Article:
Beth Clodfelter is the only Democratic challenger running for an at-large position on Athens City Council.

Born in Athens, Clodfelter moved away to Greencastle, Indiana, as a child. Clodfelter loved to be active when she was young, playing softball or basketball, which she considers to be favorite sports of her family. She also enjoyed reading and photography.

When Clodfelter moved back to Athens for a job with the university, she quickly fell in love with the community. She appreciates the number of Athens residents who spend their time, and sometimes money, to make the city, county and state a better place.

The City Council-hopeful is very involved in the Athens community through many local organizations such as the Athens-Hocking Recycling Board, which promotes environmentally friendly practices. She is also a member of the Appalachia Peace and Justice Board because she enjoys supporting underrepresented groups in the community and conflict resolution.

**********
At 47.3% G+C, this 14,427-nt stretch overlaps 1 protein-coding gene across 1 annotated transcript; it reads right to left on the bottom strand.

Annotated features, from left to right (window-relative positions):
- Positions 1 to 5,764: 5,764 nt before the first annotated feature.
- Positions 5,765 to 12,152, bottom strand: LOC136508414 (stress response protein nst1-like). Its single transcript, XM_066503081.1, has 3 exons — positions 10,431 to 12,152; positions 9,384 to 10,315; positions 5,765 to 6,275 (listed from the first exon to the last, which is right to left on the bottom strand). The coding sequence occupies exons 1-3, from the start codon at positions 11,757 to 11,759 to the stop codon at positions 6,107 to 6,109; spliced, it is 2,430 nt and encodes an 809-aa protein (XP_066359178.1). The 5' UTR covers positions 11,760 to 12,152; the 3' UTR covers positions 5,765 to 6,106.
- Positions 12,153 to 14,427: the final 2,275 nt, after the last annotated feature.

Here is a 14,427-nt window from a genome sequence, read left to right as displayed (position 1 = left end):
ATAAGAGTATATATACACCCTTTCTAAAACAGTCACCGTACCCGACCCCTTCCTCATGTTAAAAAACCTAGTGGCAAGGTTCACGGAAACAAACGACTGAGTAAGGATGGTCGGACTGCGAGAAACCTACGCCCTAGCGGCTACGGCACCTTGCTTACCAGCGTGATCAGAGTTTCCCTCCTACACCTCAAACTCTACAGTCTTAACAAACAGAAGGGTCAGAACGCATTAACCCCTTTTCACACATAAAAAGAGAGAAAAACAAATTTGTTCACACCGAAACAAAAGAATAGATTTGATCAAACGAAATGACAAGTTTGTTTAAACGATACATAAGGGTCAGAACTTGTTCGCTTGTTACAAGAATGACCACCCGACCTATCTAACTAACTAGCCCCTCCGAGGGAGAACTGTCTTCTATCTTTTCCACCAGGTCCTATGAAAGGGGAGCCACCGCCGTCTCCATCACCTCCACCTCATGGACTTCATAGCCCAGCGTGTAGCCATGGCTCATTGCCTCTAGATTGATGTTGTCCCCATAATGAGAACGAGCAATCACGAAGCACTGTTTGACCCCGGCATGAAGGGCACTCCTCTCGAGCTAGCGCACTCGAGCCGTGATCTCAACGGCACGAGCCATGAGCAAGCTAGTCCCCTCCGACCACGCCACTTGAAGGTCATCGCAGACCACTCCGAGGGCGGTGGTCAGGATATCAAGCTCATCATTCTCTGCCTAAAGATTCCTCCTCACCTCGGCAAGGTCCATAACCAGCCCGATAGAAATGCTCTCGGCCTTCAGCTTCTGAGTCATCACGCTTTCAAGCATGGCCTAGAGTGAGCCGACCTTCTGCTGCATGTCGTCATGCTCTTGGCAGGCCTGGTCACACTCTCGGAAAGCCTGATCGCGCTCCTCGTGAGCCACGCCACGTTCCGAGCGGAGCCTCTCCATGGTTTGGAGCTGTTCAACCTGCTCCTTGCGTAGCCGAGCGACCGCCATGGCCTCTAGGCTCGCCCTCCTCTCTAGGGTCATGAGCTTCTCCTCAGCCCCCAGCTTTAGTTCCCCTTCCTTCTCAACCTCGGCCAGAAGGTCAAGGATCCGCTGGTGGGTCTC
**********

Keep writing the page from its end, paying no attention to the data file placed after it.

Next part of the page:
Clodfelter is willing to take chances; she remembered a time, for example, when she studied abroad in the United Kingdom and built her confidence and communication skills.

Clodfelter has been planning to run for City Council for the past 15 years. The thought of running for public office, however, has been in her head for even longer than that.

“My grandfather Clodfelter sat me on his knee when I was 5 years old and he would talk to me about the importance of serving and contributing to your community,” said Clodfelter, looking back on her younger years where she learned the importance of serving her community.

During her campaign, Clodfelter has canvassed every day from 5 p.m. until dark, so she can hear the community’s concerns and ideas about how to improve the city.

“My favorite part of the campaign is meeting the people of the community and listening to their stories,” she said. 

If elected, she plans to implement a monthly public meeting where constituents can bring concerns and any questions they may have to an intimate setting where all voices can be heard.

Clodfelter said she has no intention of running for a higher office because she wants to help the Athens community directly. 

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